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The US gives Israel $1.2B for giant laser beam weapon

The US gives Israel $1.2B for giant laser beam weapon

The new 'defensive' technology, unsurprisingly, could go horribly wrong in practice

Analysis | Military Industrial Complex

In the midst of Israel’s destructive campaign in the Gaza Strip, which has killed at least 34,000 people to date, Congress recently approved a $15 billion U.S. military aid package to Israel.

Providing funds towards artillery and munitions development, replenishing defense systems, and Gaza aid, the package also includes $1.2 billion towards Israel’s sci-fiesque “Iron Beam” laser weapon, a prospective directed energy system for air defense.

Once operational, Iron Beam’s systems appear slated to revolutionize Israel’s defense capacities, escalate the ongoing crisis in Gaza and already boiling tensions in the Middle East, and normalize lasers’ use in warfare as efforts towards directed energy weapons (DEWs) intensify. What’s more, the U.S. seems interested in procuring Iron Beam and adjacent technologies to its own ends, perhaps facilitating DEWs’ further future proliferation.

What is Iron Beam?

A prospective successor to Israel’s “Iron Dome” missile defense system, which launches missiles to intercept and shoot down incoming threats within Israeli borders, Iron Beam is a directed energy system that neutralizes or brings down incoming projectiles with a fiber laser.

While Israel claims Iron Dome eliminates 90% of incoming threats, the system’s weakness is its higher costs, where a single interceptor missile costs about $50,000. In contrast, Iron Beam would produce similar results without costly artillery, running solely on electricity to produce laser beams that have destroyed tanks, rockets, drones, and other targets in tests.

"[Iron Beam] is a game-changer because we cannot only strike the enemy militarily but also weaken it economically," former Israeli Prime Minister Naftali Bennett remarked back in 2022, explaining that with Iron Beam, “[Israel’s adversaries can] invest tens of thousands of dollars in a rocket and we can invest two dollars to cover the cost of the electricity in shooting down the rocket."

Bad weather can blunt the system’s effectiveness, however, which means Iron Beam is perhaps best used in tandem with the Iron Dome system for comprehensive air defense.

A growing interest in Directed Energy Weapons

Israel’s Iron Beam is a manifestation of governments’ decades-long interest in DEWs, systems that can convert chemical or electrical energy into radiated energy that can be focused to damage, destroy or neutralize adversarial targets. Operating at rapid speeds, directed energy weapons such as lasers, high-power microwaves, and particle beam weapons are crafted to discreetly, quickly, and precisely hit targets without artillery.

Aware of their potential, a number of countries are developing DEWs. The UK recently tested its “DragonFire” laser weapon, which reportedly can hit a coin from a kilometer away. And Russia’s Peresvet laser system, designed to disable or “blind” high-altitude spacecraft, like satellites, and the Zadira laser system, which can shoot down drones, further, are being tested on Ukraine’s battlefields.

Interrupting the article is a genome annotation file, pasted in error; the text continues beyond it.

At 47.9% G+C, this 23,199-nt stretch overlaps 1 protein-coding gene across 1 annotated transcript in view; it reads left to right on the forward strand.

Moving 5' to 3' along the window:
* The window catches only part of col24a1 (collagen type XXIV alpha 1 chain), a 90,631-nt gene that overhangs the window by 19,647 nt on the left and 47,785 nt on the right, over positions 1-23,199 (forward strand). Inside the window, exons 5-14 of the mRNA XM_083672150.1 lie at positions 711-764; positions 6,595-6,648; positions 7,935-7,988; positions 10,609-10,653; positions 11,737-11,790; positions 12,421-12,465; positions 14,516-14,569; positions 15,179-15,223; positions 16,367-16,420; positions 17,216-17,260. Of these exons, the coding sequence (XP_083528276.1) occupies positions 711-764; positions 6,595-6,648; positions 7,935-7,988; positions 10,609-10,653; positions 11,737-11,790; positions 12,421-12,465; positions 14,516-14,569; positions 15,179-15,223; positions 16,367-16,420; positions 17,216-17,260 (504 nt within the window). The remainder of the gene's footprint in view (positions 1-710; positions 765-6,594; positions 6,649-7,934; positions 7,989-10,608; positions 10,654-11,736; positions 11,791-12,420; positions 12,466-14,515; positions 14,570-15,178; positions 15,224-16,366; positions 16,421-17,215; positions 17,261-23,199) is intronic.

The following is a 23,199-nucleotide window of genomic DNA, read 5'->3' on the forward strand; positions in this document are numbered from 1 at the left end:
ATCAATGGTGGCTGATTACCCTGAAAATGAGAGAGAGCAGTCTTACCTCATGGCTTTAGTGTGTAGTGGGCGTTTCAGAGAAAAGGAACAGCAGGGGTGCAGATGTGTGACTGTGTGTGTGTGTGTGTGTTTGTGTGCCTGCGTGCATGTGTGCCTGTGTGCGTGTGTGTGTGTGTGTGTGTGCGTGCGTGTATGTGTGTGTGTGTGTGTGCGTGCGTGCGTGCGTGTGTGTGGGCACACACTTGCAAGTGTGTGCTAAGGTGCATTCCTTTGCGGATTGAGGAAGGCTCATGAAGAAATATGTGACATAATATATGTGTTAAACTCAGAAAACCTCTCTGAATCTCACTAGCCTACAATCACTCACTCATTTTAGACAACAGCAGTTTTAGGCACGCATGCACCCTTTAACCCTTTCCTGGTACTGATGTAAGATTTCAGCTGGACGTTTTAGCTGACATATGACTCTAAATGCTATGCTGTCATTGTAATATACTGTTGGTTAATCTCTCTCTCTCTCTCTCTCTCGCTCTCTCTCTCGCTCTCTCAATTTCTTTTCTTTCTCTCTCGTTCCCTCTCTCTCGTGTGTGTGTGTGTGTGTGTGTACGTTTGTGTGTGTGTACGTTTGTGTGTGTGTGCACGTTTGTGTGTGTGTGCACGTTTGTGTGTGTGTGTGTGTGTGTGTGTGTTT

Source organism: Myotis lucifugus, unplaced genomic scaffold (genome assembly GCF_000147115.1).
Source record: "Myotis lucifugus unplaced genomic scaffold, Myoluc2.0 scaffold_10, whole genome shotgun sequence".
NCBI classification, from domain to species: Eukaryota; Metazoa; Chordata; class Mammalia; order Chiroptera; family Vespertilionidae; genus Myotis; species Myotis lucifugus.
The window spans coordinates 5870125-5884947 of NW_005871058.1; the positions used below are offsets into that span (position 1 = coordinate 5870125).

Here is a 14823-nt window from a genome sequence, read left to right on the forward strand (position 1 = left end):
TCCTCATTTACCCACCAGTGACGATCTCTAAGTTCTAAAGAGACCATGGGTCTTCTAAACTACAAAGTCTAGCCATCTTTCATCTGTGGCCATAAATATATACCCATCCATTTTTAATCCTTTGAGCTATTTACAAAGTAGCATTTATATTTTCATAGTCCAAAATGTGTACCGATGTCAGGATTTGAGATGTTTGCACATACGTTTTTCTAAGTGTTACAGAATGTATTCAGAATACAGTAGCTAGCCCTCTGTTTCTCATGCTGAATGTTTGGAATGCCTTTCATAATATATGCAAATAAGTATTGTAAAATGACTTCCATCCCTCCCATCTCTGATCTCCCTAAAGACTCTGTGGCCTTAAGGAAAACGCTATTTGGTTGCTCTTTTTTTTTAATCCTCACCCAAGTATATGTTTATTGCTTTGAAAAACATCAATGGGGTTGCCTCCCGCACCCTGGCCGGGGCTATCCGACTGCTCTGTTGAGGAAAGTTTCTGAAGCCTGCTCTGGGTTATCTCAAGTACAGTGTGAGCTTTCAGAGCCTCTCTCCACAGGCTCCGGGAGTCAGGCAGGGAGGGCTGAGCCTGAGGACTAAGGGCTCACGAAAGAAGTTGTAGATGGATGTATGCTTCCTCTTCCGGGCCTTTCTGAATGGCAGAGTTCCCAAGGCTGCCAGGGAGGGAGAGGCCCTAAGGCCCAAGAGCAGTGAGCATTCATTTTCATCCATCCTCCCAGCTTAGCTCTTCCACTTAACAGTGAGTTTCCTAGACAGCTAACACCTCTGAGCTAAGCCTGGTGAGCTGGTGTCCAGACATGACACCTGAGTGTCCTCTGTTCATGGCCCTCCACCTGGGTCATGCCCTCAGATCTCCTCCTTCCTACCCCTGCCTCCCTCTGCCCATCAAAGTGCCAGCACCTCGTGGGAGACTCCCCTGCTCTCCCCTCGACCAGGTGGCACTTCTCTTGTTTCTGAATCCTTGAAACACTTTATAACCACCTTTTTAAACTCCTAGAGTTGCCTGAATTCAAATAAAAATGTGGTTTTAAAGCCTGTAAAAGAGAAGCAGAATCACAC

Likewise, the U.S. spends about $1 billion annually to develop laser and adjacent directed energy weaponry. Notably, the U.S. Army’s Rapid Capabilities and Critical Technologies Office is overseeing an Indirect Fire Protection Capability-High Energy Laser prototype program, awarding Lockheed Martin with a contract for the project in October 2023. Once operational, the laser is designed to counter or neutralize rockets, artillery, mortars and other projectiles hostile to warfighters in tandem with a military’s other defense components.

Ultimately, DEWs offer a cheap, accurate solution for militaries looking to counter drones and other aerial threats. But their destructive capacities, where Iron Beam’s lasers are able to neutralize and destroy many projectiles with a simple laser fire, are clear and contribute to an ever more perilous future for warfare.

Military aid to Israel accelerates DEW proliferation

Iron Beam’s pending operationality, whose deployment is reportedly being expedited by manufacturer Rafael Advanced Defense Systems, poses heightened dangers within the context of Israel’s ongoing destruction of the Gaza Strip. Although Iron Beam was created for defensive purposes, Israel could plausibly repurpose its lasers as offensive purposes. Indeed, Israel has previously utilized other controversial and experimental weapons systems in Gaza, such as its new AI-powered Gospel and Lavender systems for military targeting.

Meanwhile, just as the U.S. had purchased batteries for Israel’s Iron Dome in the past (after October 7, it leased the two Iron Dome missile systems it purchased back to Israel), the U.S. is considering procuring Iron Beam for itself, suggesting that U.S. military aid to Israel is not only about assisting an ally, but also about expanding and upping U.S. military capacities.

Ultimately, U.S. military aid to Israel enables and exacerbates its campaign against the Palestinian people while fueling prospects for greater conflict in the region. When applied towards projects like Iron Beam, moreover, such funds assist the introduction and normalization of consequential and destructive weapons systems within military contexts without substantive public debate.

Photo credit: FirstPost/Screenshot

Analysis | Military Industrial Complex
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